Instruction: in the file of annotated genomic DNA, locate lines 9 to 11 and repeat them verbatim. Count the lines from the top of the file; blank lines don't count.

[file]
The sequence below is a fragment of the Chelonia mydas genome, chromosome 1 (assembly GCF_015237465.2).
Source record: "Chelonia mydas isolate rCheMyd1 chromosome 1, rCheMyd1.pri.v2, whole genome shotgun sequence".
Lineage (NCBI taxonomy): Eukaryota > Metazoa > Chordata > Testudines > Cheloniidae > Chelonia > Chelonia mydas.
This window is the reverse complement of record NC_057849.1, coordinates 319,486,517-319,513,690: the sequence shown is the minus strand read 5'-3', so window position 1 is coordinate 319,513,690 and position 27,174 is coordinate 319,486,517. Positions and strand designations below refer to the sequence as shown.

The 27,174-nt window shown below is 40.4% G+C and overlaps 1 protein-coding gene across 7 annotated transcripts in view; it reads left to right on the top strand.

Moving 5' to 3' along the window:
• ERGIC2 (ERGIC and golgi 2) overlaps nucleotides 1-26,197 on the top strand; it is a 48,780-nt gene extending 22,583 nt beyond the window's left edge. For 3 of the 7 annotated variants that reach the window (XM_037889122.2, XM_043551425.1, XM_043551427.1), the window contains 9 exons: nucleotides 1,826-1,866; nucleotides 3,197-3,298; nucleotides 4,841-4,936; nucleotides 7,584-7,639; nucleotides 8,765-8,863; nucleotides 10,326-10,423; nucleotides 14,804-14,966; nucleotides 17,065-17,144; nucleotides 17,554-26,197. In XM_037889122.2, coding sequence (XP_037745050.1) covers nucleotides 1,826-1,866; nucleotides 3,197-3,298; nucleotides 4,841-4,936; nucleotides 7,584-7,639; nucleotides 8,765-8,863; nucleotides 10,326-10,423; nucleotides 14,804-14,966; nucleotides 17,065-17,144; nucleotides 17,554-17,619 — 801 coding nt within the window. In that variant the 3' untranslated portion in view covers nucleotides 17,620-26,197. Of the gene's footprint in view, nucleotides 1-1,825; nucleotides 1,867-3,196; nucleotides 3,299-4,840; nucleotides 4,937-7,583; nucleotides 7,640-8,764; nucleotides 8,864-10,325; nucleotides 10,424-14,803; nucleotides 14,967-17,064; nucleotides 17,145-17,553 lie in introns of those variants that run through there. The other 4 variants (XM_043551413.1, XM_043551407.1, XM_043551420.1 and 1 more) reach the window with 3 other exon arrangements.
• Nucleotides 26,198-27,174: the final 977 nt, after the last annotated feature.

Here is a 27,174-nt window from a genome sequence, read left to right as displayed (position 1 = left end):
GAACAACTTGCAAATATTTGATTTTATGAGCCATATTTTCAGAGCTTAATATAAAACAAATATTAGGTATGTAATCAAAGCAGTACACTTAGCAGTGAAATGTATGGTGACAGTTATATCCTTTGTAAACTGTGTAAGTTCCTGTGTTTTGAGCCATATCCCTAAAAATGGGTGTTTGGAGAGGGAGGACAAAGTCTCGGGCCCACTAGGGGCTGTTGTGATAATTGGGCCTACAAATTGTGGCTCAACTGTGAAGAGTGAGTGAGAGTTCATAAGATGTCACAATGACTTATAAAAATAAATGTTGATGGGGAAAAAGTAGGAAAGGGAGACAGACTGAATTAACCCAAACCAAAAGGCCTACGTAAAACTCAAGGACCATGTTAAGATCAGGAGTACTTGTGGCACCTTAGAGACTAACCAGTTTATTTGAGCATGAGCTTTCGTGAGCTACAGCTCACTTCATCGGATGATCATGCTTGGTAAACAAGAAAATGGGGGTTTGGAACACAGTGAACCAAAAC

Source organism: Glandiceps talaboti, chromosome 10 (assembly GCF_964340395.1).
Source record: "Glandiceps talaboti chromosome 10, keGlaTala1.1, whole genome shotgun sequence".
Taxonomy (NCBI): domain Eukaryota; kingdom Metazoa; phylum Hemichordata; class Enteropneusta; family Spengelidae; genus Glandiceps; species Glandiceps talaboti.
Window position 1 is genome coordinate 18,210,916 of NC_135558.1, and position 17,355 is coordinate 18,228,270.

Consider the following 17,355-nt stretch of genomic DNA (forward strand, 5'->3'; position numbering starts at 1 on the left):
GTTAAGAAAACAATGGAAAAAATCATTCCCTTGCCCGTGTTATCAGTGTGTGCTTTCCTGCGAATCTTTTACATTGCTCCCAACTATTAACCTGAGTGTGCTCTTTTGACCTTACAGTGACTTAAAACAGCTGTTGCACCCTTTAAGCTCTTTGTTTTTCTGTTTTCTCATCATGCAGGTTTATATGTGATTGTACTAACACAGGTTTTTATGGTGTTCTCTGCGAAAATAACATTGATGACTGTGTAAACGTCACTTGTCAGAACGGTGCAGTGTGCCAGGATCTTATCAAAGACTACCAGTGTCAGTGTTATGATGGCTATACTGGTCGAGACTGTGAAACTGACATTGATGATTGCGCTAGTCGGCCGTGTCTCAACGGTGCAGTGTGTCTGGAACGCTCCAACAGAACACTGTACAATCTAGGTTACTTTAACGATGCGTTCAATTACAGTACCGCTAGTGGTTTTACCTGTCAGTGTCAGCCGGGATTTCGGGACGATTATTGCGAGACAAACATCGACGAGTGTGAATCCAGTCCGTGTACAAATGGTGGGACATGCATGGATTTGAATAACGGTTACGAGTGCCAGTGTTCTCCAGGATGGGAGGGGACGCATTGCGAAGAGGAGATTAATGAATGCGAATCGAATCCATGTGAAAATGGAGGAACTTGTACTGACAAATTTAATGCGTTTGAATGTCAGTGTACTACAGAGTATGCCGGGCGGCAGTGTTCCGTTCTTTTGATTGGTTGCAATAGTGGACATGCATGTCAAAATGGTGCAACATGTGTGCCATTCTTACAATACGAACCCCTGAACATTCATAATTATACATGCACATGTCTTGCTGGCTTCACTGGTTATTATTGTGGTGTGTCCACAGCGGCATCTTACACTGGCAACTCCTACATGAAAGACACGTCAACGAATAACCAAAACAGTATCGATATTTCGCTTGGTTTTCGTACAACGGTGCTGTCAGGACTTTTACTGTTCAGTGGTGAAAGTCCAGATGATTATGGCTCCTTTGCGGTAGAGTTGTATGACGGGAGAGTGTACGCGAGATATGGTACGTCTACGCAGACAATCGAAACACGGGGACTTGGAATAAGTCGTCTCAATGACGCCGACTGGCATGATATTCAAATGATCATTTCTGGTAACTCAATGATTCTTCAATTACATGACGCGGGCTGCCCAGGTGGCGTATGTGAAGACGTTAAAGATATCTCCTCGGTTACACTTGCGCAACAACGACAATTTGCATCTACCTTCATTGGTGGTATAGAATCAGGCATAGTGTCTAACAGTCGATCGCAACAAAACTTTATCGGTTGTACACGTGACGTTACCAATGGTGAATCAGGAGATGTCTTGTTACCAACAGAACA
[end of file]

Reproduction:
Here is a 27,174-nt window from a genome sequence, read left to right as displayed (position 1 = left end):
GAACAACTTGCAAATATTTGATTTTATGAGCCATATTTTCAGAGCTTAATATAAAACAAATATTAGGTATGTAATCAAAGCAGTACACTTAGCAGTGAAATGTATGGTGACAGTTATATCCTTTGTAAACTGTGTAAGTTCCTGTGTTTTGAGCCATATCCCTAAAAATGGGTGTTTGGAGAGGGAGGACAAAGTCTCGGGCCCACTAGGGGCTGTTGTGATAATTGGGCCTACAAATTGTGGCTCAACTGTGAAGAGTGAGTGAGAGTTCATAAGATGTCACAATGACTTATAAAAATAAATGTTGATGGGGAAAAAGTAGGAAAGGGAGACAGACTGAATTAACCCAAACCAAAAGGCCTACGTAAAACTCAAGGACCATGTTAAGATCAGGAGTACTTGTGGCACCTTAGAGACTAACCAGTTTATTTGAGCATGAGCTTTCGTGAGCTACAGCTCACTTCATCGGATGATCATGCTTGGTAAACAAGAAAATGGGGGTTTGGAACACAGTGAACCAAAAC

Source organism: Glandiceps talaboti, chromosome 10 (assembly GCF_964340395.1).